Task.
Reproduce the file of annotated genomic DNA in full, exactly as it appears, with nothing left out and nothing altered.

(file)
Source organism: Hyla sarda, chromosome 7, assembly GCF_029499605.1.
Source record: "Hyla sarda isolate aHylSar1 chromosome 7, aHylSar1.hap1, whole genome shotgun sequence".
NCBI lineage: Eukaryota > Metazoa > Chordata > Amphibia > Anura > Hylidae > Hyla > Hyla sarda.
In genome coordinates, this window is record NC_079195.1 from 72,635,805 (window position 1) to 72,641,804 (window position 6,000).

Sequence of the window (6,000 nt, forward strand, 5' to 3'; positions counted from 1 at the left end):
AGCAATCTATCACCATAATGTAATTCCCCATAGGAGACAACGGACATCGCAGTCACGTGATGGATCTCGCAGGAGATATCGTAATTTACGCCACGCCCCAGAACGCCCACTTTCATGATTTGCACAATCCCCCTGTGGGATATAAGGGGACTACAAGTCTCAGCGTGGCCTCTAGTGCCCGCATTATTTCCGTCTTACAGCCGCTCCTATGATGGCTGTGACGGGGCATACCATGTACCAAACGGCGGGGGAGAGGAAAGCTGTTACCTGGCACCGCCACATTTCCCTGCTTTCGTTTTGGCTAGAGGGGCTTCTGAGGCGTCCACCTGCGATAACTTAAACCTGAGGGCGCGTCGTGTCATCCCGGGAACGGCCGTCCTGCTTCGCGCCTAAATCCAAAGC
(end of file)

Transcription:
Source organism: Hyla sarda, chromosome 7, assembly GCF_029499605.1.
Source record: "Hyla sarda isolate aHylSar1 chromosome 7, aHylSar1.hap1, whole genome shotgun sequence".
NCBI lineage: Eukaryota > Metazoa > Chordata > Amphibia > Anura > Hylidae > Hyla > Hyla sarda.
In genome coordinates, this window is record NC_079195.1 from 72,635,805 (window position 1) to 72,641,804 (window position 6,000).

Sequence of the window (6,000 nt, forward strand, 5' to 3'; positions counted from 1 at the left end):
AGCAATCTATCACCATAATGTAATTCCCCATAGGAGACAACGGACATCGCAGTCACGTGATGGATCTCGCAGGAGATATCGTAATTTACGCCACGCCCCAGAACGCCCACTTTCATGATTTGCACAATCCCCCTGTGGGATATAAGGGGACTACAAGTCTCAGCGTGGCCTCTAGTGCCCGCATTATTTCCGTCTTACAGCCGCTCCTATGATGGCTGTGACGGGGCATACCATGTACCAAACGGCGGGGGAGAGGAAAGCTGTTACCTGGCACCGCCACATTTCCCTGCTTTCGTTTTGGCTAGAGGGGCTTCTGAGGCGTCCACCTGCGATAACTTAAACCTGAGGGCGCGTCGTGTCATCCCGGGAACGGCCGTCCTGCTTCGCGCCTAAATCCAAAGC